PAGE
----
The controversial Bill to ‘sunset’ European legislation by the end of the year has had its second reading in the House of Lords.
The Retained EU Law (Revocation and Reform) Bill has attracted concern from a multitude of sectors including construction.
Safety charity the Royal Society for the Prevention of Accidents (RoSPA) has spearheaded a coalition urging the government to slow down the process.
RoSPA and others argue this will allow time for proper scrutiny, and for laws to be replaced where needed.
Liberal Democrat Baroness Ludford raised concerns from the construction industry. She said: “The unexpected consequences of kicking out the EU undergirding of UK law could be very perverse and damaging, with what is left lacking legal coherence.
“In the field of construction, the Building Safety Act 2022 is premised on definitions in a set of 2015 regulations – the Construction (Design and Management) Regulations – implementing an EU directive and creating a framework for health and safety in construction.
“Unless these regulations are kept switched on, the 2022 Act of Parliament will have its underpinning yanked away. What then exists?”
Further safety concerns
Conservative peer Lord Balfe raised concerns over safety legislation. He said: “People live in the confidence of a mature and effective safety system, which means that the hazard they face is near zero.
“Much of this legislation is secured by international agreement, some of it under EU law and some of it under other parts of the law.
“But, with this sunset clause approach, there is a danger that some of it will be discarded without thought, and the work to generate new legislation is, frankly, a distraction. We ought to leave this legislation where it is.”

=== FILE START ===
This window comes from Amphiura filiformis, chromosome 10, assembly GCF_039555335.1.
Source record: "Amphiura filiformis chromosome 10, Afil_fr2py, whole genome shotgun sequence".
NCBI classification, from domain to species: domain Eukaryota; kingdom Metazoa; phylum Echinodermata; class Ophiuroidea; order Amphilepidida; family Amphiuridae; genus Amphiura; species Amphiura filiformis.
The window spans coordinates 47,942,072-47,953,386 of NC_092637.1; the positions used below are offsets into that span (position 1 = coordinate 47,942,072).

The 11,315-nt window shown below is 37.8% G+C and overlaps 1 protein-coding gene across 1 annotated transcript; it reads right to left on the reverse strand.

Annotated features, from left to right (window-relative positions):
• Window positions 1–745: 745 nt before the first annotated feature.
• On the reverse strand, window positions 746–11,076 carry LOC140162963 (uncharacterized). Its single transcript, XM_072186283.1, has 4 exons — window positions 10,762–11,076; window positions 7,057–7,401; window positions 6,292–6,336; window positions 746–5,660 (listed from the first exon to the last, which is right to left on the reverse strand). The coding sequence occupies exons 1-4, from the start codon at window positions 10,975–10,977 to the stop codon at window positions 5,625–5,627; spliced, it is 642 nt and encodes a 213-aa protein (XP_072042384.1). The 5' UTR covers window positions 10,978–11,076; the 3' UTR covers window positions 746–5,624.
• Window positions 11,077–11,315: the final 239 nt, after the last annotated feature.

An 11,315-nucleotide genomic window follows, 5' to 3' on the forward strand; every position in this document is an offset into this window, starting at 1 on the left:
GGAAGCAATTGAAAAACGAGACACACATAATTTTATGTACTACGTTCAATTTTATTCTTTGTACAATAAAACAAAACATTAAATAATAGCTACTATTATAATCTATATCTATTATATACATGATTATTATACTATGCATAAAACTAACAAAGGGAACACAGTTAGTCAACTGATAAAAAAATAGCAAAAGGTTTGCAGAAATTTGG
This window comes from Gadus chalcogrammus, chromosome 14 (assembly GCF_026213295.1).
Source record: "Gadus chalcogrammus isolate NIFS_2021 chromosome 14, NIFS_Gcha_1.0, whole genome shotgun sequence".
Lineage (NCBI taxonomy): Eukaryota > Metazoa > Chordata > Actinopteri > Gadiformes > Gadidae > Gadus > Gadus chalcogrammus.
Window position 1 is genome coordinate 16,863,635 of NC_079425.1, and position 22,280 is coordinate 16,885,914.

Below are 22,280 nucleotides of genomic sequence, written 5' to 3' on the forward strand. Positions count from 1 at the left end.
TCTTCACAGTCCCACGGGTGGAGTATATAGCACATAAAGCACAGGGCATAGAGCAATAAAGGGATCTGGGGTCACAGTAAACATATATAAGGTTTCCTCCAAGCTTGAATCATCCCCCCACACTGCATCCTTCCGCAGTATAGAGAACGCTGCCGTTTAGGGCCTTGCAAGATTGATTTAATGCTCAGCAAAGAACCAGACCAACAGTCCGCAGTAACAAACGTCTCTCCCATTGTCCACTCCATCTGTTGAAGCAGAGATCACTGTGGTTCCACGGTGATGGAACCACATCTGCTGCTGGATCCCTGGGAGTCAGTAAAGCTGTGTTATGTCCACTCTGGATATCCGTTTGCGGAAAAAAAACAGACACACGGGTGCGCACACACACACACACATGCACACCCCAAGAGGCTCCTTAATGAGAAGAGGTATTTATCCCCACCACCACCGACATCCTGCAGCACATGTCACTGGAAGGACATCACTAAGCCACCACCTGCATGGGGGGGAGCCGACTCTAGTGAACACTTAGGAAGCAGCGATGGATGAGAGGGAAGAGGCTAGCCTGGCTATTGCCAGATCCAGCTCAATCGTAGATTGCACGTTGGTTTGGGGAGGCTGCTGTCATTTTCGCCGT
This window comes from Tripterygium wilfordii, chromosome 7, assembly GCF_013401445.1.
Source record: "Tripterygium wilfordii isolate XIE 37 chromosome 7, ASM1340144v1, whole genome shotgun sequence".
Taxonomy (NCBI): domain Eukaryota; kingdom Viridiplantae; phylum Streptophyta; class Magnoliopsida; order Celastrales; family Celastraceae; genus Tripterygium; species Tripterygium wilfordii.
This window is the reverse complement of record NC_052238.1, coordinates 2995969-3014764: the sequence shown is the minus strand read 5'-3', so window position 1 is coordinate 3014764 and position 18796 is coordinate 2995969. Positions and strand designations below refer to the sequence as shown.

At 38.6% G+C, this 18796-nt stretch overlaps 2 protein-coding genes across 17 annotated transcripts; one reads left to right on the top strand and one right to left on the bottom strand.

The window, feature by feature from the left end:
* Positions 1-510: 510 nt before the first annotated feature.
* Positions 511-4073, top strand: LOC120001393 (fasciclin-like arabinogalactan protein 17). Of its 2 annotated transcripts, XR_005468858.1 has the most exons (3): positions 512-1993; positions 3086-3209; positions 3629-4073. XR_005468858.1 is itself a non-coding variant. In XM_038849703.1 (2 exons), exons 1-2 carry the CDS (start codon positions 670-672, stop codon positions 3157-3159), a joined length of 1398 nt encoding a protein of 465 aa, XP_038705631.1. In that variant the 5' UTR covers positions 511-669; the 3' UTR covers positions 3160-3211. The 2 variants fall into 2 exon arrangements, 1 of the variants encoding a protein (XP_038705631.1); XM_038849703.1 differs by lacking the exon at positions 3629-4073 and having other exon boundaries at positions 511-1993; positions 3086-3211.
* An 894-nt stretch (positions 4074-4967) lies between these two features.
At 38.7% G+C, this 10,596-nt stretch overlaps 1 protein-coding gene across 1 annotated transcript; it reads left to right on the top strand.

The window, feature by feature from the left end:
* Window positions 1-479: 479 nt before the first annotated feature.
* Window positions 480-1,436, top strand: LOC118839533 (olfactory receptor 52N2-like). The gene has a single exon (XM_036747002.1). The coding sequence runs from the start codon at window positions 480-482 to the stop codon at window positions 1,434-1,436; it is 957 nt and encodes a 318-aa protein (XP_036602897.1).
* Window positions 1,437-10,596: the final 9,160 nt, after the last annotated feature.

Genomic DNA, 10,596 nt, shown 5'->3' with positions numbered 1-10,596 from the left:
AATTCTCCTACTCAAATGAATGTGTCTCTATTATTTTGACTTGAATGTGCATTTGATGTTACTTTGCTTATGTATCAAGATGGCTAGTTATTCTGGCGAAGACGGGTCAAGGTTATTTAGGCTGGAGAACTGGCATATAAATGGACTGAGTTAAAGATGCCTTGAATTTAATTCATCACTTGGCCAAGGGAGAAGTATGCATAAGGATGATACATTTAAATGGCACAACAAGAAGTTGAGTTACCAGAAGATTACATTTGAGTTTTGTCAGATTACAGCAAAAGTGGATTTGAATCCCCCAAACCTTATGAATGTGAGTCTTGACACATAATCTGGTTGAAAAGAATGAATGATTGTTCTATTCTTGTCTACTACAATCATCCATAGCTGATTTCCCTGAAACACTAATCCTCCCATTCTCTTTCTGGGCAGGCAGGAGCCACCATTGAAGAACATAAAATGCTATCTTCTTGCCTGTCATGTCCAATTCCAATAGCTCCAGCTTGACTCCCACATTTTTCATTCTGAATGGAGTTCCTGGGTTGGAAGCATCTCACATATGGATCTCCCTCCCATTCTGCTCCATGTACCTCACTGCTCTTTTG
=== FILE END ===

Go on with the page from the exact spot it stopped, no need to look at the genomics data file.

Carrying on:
A list outlining many of these rights has been compiled by the Trades Union Congress. This list was also referred to in the debate.
Reference was made to criticisms from the Confederation of British Industry director-general Tony Danker, who said the bill could create chaos for industry.
A report by the House of Lords delegated powers and regulatory reform committee was also highlighted. This says five of the six powers contained within the Bill should be scrapped.
Question mark over BAS remains
Conservative Lord Callanan, parliamentary under-secretary of state at the Department for Business, Energy and Industrial Strategy (BEIS), addressed many of the points raised in the debate.
He did not clarify how the Building Safety Act 2022 will be underpinned if the relevant EU regulations go. But he did say, “the government will not, of course, weaken building safety standards”.
More generally he said the government was “committed to maintaining comprehensive safety standards”.
On the accusation of a lack of scrutiny, Callanan said: “I do not accept the characterisation that these powers are unprecedented or weaken the scrutiny of Parliament.”
He added: “In our judgment, a sunset is the quickest and most effective way to accelerate the review of the majority of retained EU law.
“A major cross-government programme is already under way to identify retained EU law that can be reformed, repealed or replaced.
“When the Bill receives Royal Assent, a cross-government legislative programme will commence to sensibly manage change ahead of that sunset date.
“Without the sunset as a default for retained EU law, we risk unsuitable or obsolete EU laws still being on our statute book in 10, 15 or even 20 years’ time, which should not be acceptable to anyone in this House.”
The Bill will now proceed to the committee stage in the House of Lords.